No compliance deficiencies with sunscreen


sunscreen

The TGA has completed its review of sunscreens – and found consumers can have confidence in using them as directed

In May 2017, the TGA published the results of its laboratory testing of 31 commonly-used sunscreens, including lotions, creams and aerosol sprays sourced from Australian pharmacies and supermarkets.

These results revealed that all the products tested contained the levels of active ingredients their labels claimed.

Now, the TGA has completed a desktop review of 94 listed sunscreen products, to obtain a snapshot of the quality, safety and efficacy of sunscreens available on the Australian market.

“During this process, TGA staff reviewed product labels, manufacturing and formulation data, and sun protection factor (SPF)-testing data provided by the sponsor,” says the TGA.

“This helped us to determine whether these sunscreens met relevant regulatory requirements under the Therapeutic Goods Act 1989, including the Australian and New Zealand Sunscreen Standard (2012).”

It found no compliance deficiencies that concerned it in relation to quality, safety and efficacy in everyday use.

The TGA also identified no sensitivity issues based on the amounts of the ingredients they contain compared to regulatory requirements.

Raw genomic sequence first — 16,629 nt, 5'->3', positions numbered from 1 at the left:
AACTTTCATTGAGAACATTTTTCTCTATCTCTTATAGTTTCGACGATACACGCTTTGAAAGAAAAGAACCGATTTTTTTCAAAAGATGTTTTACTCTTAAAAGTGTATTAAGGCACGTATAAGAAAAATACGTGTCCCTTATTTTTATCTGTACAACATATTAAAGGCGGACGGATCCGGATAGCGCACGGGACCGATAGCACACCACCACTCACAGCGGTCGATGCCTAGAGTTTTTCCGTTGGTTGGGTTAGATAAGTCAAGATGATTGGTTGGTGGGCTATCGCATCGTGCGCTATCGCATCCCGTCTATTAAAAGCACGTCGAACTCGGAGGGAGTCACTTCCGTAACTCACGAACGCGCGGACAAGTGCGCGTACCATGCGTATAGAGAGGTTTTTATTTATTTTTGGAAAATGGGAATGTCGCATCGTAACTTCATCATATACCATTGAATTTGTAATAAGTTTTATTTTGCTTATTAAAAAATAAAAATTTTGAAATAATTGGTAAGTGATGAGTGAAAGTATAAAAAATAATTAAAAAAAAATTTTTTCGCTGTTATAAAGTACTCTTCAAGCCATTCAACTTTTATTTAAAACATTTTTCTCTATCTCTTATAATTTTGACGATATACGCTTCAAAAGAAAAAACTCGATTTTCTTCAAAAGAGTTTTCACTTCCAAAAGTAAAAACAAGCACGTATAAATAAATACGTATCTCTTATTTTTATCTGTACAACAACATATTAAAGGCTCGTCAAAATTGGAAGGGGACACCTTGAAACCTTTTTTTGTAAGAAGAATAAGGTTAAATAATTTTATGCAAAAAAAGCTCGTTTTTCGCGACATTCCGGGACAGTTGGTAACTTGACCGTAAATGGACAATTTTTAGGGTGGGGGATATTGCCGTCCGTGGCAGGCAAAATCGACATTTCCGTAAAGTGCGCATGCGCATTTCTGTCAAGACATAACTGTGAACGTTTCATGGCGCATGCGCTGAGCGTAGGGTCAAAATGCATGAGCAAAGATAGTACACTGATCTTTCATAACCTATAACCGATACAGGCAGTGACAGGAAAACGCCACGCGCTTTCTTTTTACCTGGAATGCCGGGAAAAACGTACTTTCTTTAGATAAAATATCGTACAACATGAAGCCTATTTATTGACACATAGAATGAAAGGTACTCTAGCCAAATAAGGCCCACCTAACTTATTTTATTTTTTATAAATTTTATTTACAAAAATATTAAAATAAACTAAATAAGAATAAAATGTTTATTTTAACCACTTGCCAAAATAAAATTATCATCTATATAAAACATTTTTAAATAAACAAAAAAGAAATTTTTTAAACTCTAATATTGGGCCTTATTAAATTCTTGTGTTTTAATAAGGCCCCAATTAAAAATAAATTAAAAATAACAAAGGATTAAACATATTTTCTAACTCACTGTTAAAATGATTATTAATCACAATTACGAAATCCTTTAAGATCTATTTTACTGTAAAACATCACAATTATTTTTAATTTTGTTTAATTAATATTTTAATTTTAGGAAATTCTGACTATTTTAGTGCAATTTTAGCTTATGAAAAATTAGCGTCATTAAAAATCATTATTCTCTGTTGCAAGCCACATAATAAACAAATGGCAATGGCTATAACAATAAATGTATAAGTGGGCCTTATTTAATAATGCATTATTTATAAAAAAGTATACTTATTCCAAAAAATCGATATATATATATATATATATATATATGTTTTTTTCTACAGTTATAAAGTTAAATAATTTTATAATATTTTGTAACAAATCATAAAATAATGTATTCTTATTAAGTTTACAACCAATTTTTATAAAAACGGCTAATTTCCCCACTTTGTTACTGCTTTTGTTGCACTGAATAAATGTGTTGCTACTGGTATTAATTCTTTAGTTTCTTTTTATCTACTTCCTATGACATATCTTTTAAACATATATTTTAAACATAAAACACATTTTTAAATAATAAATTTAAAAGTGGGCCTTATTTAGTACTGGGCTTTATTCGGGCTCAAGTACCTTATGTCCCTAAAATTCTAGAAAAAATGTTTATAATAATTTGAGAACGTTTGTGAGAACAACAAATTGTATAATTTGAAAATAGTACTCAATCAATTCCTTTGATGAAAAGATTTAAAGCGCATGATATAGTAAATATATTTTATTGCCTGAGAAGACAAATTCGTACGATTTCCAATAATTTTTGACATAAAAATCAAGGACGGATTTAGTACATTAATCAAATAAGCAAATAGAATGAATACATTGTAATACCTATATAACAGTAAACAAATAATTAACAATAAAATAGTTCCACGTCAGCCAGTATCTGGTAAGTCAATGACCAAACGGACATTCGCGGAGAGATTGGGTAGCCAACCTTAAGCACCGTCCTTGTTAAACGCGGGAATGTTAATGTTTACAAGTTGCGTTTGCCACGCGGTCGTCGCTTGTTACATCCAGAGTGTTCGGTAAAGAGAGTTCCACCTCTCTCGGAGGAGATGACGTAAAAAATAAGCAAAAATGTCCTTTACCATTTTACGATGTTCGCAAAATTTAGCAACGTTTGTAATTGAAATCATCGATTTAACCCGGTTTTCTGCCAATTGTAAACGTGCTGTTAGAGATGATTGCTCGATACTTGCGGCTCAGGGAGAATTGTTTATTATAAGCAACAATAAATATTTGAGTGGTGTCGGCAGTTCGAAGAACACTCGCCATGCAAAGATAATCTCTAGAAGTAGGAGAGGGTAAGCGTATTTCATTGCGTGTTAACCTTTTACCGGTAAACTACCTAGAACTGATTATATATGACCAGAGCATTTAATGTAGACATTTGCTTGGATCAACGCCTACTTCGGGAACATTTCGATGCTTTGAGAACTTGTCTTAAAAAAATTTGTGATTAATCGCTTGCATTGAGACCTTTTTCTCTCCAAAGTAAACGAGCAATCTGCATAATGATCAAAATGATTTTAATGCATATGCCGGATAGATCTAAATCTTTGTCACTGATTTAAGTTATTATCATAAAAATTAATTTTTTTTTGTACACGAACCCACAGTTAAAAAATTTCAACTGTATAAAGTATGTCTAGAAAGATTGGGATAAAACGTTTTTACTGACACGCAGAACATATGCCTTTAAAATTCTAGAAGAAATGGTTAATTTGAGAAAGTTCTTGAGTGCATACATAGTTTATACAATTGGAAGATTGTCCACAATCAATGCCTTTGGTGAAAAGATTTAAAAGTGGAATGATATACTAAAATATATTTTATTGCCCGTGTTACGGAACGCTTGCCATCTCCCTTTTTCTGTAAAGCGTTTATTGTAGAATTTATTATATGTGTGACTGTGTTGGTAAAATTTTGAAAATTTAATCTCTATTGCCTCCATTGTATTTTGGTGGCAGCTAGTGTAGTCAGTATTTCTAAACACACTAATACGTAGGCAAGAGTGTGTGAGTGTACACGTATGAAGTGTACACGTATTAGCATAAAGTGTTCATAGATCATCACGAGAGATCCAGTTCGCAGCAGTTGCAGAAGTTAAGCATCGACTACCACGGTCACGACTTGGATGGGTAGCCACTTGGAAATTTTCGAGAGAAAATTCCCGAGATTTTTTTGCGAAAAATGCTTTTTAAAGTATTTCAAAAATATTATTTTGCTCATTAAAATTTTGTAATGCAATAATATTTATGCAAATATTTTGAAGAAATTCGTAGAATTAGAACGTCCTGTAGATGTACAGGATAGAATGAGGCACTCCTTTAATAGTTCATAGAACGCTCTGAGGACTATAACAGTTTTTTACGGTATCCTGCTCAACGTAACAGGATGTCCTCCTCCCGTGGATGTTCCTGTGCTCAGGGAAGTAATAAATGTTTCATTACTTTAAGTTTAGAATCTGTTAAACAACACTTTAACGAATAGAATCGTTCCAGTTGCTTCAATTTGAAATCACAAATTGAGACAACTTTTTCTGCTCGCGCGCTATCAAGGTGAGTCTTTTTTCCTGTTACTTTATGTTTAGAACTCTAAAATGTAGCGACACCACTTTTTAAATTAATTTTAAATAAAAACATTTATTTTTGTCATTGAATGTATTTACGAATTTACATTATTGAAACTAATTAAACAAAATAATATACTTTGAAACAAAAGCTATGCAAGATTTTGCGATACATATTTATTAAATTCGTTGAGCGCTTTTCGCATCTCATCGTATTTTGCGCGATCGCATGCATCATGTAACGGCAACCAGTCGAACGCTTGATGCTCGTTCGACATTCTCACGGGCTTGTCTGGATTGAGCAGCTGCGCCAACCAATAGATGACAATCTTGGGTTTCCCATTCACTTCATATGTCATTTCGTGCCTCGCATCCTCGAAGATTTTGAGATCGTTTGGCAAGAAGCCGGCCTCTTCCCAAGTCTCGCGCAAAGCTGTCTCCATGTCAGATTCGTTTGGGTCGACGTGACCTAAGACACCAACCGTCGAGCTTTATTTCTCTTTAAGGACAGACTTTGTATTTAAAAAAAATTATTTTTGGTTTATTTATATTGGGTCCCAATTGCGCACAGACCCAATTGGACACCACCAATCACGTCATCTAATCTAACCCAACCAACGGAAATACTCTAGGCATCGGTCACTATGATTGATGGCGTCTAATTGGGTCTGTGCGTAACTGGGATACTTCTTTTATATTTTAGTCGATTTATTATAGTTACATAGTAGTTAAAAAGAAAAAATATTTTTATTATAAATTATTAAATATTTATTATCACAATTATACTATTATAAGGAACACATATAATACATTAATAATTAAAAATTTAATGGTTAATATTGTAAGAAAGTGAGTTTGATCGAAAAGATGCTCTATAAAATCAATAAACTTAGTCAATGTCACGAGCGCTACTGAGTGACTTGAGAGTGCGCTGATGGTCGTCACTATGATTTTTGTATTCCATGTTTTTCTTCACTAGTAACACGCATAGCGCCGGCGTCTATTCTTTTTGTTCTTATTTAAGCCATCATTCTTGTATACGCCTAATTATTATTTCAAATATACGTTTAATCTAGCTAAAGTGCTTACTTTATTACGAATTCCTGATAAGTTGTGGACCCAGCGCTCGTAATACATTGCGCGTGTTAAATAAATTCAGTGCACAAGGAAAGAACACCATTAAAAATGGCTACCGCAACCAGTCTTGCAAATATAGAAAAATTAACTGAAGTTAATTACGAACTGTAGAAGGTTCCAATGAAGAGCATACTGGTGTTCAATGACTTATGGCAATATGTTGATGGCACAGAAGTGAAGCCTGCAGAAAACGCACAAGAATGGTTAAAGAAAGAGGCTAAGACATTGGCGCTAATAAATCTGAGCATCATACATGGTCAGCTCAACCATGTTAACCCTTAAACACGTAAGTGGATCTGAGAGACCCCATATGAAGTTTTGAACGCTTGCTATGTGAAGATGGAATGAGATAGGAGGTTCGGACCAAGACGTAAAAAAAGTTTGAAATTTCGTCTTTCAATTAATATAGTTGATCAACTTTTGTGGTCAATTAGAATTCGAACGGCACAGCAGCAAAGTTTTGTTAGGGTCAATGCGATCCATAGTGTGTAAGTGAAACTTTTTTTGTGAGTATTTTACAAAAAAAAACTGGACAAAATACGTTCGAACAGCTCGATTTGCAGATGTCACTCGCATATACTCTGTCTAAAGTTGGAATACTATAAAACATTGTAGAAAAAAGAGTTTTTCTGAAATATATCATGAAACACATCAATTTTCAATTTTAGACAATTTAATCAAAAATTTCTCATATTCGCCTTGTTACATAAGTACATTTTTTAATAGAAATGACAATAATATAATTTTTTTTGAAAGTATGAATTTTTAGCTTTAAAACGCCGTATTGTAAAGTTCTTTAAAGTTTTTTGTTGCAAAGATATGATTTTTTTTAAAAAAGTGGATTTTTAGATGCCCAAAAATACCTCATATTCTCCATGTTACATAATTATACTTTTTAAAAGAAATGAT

However, it also emphasised that some individuals may be sensitive to ingredients found in sunscreens.

“Side effects, such as allergic reactions are possible. This is true for any cosmetic, medicines, skin treatment and some foods.

“Consumers are encouraged to perform a test on a small patch of skin prior to use.”

Application remains an issue with regard to aerosol sunscreen, the TGA says. SPF-testing data supported the SPF claims on packaging, but the TGA warns that sunscreen is only effective if applied thoroughly and correctly.

It says the quantity of product delivered and the amount lost into the atmosphere during aerosol application varies between brands.

“Consumers can have confidence in the sunscreen products currently available on the Australian market when used as directed on the label,” the TGA says.

It encouraged consumers to apply sunscreen liberally: at least one teaspoon/5mL to each area – the arm, leg, back, etc – for full coverage and effectiveness.

Sunscreen should be reapplied regularly (every two hours) especially after swimming or towelling. Activities which cause perspiration may mean more frequent reapplication is necessary.

“Sunscreen products do not block 100% of UV radiation. You will become sunburnt if your skin is exposed to the sun for extended periods.”

It advises consumers that as sunscreens are regulated as medicines, side-effects should be reported directly to the TGA.

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